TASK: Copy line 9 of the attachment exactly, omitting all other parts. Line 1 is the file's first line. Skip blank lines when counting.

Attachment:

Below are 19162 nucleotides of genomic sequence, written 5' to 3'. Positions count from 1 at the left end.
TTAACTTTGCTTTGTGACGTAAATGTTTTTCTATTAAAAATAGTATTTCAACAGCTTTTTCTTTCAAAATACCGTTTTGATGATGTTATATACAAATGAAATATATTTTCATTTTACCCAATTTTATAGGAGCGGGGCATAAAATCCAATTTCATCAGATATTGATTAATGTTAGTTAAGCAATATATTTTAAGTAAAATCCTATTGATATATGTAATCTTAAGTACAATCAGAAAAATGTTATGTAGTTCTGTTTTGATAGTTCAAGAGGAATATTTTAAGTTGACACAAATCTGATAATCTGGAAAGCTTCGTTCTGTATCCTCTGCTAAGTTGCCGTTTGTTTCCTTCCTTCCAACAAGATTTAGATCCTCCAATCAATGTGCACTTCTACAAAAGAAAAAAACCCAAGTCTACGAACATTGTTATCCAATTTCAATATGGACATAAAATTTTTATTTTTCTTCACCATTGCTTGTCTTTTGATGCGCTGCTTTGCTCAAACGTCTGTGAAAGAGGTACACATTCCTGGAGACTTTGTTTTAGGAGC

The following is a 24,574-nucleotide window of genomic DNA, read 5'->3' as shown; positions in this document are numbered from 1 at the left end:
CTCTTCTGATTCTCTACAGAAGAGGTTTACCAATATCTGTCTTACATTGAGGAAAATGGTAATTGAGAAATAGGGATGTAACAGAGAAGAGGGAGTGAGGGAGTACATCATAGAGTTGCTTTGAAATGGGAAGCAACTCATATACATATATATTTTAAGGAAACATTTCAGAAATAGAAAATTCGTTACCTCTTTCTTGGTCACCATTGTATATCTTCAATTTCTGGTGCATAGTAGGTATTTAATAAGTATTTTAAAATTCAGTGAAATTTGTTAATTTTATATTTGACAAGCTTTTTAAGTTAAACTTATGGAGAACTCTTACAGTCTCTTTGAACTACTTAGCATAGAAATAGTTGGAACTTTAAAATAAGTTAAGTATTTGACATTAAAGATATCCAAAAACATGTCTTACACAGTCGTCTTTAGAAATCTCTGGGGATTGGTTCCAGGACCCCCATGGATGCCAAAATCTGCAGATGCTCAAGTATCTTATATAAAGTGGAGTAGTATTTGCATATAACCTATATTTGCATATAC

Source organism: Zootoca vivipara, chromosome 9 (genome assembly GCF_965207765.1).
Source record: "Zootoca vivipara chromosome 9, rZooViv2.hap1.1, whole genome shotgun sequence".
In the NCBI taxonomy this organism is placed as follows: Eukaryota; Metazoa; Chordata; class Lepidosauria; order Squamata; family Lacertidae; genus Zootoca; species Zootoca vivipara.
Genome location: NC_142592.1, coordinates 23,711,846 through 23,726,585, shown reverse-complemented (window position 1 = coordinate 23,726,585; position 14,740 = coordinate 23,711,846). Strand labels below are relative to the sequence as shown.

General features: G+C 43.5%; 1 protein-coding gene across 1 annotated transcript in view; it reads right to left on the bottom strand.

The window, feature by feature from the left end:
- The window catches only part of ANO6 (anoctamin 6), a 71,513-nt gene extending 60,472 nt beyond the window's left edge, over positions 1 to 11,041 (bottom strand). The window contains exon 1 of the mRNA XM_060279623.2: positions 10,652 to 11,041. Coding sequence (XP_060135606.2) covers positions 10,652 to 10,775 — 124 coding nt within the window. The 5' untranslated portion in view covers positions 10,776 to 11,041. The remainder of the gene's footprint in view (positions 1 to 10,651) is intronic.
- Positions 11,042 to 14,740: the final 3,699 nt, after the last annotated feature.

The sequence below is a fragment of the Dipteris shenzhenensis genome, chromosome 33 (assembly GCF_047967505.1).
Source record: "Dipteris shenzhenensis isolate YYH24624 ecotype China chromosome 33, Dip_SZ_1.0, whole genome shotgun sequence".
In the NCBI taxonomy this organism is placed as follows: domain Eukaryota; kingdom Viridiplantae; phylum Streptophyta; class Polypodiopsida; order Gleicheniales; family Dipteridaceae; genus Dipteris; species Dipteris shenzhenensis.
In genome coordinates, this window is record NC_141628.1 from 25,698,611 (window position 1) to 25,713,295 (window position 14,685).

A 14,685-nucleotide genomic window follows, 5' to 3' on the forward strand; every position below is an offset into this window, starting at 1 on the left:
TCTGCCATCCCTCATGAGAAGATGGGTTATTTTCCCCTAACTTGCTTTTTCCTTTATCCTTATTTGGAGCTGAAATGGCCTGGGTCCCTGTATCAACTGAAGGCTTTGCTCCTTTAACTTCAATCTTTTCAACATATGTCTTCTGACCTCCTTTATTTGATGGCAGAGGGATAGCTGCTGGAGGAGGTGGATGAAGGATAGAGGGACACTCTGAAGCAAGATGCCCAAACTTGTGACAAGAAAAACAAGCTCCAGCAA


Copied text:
General features: G+C 43.5%; 1 protein-coding gene across 1 annotated transcript in view; it reads right to left on the bottom strand.